Case for weight perception set

Made:
1893 in Cambridge
maker:
Cambridge Scientific Instrument Company Limited
Set of cylinders for testing individual's perception of weight, cased, by Cambridge Instrument Co., Cambridge, 1893

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Set of cylinders for testing individual's perception of weight, cased, by Cambridge Instrument Co., Cambridge, 1893
Science Museum Group Collection
© The Board of Trustees of the Science Museum

Mahohany case containing set of cylinders for testing individual's perception of weight,, by Cambridge Instrument Co., Cambridge, 1893

An individual’s perception of weight was tested using this set of cylinders. It was designed by Francis Galton (1822-1911). The brass weights are identical in size and sit in a mahogany box.

The weight perception test was one of a series devised for Galton’s ‘anthropometric laboratory.’ Anthropometry is the scientific study of the measurements and proportions of the human body. Galton also founded eugenics, describing it as the science of using controlled breeding to increase desirable inherited characteristics. This ‘science’ became controversial. It was later marginalised through its association with the genocidal activities of Nazi Germany. The test was made by the Cambridge Instrument Company. The firm was founded by Charles Darwin’s nephew, Horace. Galton was Darwin’s half cousin.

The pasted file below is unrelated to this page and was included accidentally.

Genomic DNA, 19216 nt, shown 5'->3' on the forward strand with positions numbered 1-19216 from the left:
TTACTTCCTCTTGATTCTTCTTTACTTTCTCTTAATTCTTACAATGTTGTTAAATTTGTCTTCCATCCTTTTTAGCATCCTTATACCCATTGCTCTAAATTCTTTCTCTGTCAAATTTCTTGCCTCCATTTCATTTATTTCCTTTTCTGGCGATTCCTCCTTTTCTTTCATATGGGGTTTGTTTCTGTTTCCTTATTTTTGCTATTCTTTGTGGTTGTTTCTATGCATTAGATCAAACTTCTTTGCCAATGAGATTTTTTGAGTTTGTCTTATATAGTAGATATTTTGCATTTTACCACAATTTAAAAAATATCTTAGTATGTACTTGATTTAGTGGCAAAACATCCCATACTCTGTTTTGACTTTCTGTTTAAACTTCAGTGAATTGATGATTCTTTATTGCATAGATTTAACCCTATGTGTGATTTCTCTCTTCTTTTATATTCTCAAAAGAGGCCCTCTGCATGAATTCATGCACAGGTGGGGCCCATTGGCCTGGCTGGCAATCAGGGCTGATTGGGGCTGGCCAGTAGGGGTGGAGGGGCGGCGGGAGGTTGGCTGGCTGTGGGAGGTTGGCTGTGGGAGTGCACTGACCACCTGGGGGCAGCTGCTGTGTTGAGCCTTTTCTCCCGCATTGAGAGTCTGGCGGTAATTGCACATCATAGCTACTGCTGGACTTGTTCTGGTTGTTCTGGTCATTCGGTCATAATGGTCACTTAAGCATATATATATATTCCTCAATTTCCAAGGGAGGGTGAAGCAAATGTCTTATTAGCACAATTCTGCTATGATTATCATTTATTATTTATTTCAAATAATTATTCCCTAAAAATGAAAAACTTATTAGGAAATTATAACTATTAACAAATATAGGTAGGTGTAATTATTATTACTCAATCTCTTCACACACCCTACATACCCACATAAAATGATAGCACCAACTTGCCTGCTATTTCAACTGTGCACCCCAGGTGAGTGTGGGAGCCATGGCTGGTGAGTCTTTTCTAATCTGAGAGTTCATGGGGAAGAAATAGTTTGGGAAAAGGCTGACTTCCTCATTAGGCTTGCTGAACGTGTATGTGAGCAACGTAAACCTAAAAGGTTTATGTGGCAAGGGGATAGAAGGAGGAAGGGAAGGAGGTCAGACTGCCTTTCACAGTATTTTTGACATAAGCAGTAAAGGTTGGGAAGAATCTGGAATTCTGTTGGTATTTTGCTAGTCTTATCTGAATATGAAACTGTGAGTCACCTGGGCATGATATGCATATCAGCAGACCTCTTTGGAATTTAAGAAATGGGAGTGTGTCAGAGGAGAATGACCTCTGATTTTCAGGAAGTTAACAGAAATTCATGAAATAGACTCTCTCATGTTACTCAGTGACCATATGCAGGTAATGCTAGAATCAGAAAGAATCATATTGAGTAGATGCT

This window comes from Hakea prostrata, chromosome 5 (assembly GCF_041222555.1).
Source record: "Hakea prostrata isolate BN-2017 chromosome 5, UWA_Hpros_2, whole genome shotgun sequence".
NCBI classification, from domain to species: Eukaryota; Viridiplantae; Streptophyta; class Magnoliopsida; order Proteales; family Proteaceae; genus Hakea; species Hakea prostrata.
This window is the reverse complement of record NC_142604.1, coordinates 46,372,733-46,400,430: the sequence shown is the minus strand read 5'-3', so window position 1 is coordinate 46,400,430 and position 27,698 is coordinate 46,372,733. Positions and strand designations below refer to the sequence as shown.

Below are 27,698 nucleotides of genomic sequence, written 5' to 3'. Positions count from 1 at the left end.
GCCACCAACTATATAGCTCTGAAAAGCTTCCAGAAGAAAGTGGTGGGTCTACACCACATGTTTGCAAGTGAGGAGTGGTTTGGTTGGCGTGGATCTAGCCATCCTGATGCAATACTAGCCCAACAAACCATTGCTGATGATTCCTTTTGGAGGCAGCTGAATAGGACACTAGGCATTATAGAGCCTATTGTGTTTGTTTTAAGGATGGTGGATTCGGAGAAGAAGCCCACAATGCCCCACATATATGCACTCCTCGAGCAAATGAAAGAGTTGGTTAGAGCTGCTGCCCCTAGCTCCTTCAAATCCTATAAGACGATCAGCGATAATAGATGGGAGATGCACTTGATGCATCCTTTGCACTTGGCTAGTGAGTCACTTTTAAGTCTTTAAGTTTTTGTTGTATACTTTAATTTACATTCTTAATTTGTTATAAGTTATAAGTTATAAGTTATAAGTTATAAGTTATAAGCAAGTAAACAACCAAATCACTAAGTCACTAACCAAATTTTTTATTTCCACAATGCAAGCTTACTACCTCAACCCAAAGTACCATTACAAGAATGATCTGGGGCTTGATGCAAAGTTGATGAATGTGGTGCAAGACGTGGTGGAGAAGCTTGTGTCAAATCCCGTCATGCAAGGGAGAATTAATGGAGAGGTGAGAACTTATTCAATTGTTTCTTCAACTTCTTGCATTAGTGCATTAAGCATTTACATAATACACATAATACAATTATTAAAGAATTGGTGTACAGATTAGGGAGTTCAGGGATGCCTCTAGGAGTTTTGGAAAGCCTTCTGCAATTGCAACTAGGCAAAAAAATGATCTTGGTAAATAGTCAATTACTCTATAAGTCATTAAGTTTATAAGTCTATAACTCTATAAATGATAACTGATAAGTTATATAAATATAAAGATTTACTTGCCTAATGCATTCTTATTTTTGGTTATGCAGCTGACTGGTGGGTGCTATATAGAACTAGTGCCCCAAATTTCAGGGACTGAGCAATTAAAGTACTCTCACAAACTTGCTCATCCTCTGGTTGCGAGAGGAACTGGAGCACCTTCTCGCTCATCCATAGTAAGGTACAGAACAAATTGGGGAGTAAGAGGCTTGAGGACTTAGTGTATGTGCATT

Details

Category:
Psychology, Psychiatry & Anthropometry
Object Number:
A602456/1
Materials:
felt and mahogany
Measurements:
overall (open): 40 mm x 350 mm x 490 mm,
overall (close): 70 mm x 350 mm x 250 mm,
type:
case - container
taxonomy:
  • furnishing and equipment
  • container - receptacle
credit:
Bruce, A.N.